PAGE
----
The absence of a government is undermining the extent to which a contingency plan can be drawn up for Ireland if Britain votes to exit the European Union in a referendum in June, a leading Irish academic has warned.
Political scientist Dr Mary C Murphy of the Department of Government at University College Cork said that the outgoing Fine Gael/Labour government had consistently stressed the damaging effect a UK exit from the European Union would have on Ireland.
“If that exit materialises, the incoming government will need to temper the negativity a little and devise plans to limit the potential dangers for Ireland. Opportunities will have to be identified, relationships fostered and creative policy solutions found.
"The absence of a government undermines the extent to which any of this can currently be pursued. There is little sense that our new political representatives are adequately prepared for the immediate and longer term effects of a Brexit on Ireland, the UK and the EU."
The main priority for any Irish government in the event of a Brexit would be to minimise the costs to Irish interests while protecting the key features of Ireland’s ‘special’ relationship with the UK including the common travel area, she said.
Delivering the keynote address at European Movement hosted "National Conversation on Brexit" at UCC, Dr Murphy said that having a government in place would at least allow for some contingency plans to be prepared and developed privately.
“This is not pandering or capitulating to the Leave campaign. It is responsible governance. It is recognising the very real possibility that the vote may be to leave, that the impact could be politically and economically destabilising and that the risks are high.
“The absence of a government at a time such as this is troubling. There are many serious policy challenges facing the Irish state - I would suggest that few are as grave as the possible effect of an UK exit from the EU on Ireland.”
The UK is Ireland’s greatest trading partner and the British Chamber of Commerce had calculated that UK-Ireland trade is valued at € 1 billion a week but it would be difficult to calculate the exact impact of a Brexit as there is no precedent for it.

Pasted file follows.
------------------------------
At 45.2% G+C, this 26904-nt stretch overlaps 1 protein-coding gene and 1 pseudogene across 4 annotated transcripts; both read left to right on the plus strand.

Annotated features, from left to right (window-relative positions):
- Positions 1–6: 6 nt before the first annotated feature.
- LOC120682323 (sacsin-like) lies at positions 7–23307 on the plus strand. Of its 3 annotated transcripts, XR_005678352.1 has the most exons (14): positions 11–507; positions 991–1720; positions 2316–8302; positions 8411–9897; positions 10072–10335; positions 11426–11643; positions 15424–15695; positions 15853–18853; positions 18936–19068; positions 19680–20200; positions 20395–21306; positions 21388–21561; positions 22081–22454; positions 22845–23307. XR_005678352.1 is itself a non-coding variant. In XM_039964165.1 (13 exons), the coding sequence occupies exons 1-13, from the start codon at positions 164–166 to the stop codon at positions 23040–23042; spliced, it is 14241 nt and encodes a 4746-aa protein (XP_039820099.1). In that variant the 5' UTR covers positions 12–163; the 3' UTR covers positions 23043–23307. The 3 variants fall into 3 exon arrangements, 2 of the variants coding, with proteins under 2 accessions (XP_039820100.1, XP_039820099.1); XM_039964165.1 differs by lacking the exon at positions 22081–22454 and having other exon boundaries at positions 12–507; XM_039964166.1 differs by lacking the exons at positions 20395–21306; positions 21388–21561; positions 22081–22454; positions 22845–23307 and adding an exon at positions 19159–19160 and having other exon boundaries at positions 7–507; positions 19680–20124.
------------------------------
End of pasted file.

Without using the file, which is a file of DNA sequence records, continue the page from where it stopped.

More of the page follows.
While a recent ESRI report had calculated that the Irish economy would suffer as a result of a Brexit, calculating the exact cost is not a precise science but even the uncertainty surrounding the impact would itself be harmful in terms of a destabilising effect both politically and economically.
"Opposing Scottish and English referendum results may undermine the cohesion of the UK by triggering a second independence referendum in Scotland and relations between Northern Ireland and the UK may become unsettled and tensions between the two communities may emerge.
“To date, the Irish government has sought to limit these threats to Ireland by supporting the UK government’s reform proposals and through diplomatic and public channels, actively encouraging the UK to stay in the European Union.
But Dr Murphy pointed out that current view in the UK is that the referendum will be particularly close and while the poll of polls suggests those remaining in the UK are slightly ahead at 51per cent as opposed to 49 per cent favouring an exit, the latest poll suggests the vote is swinging in favour of an exit.
The level of support for remaining in the EU is higher in Northern Ireland that for the UK as a whole but within the North, there is a marked difference of opinion between the two communities with 90pc of nationalists favouring remaining in the EU as opposed to just over 21pc of unionists.
“Some have cautioned that given Northern Ireland’s history of conflict, this difference of opinion is troublesome. Now it will play out once votes are cast remains to be seen but it certainly suggests that one community will be happier than the other come referendum day.”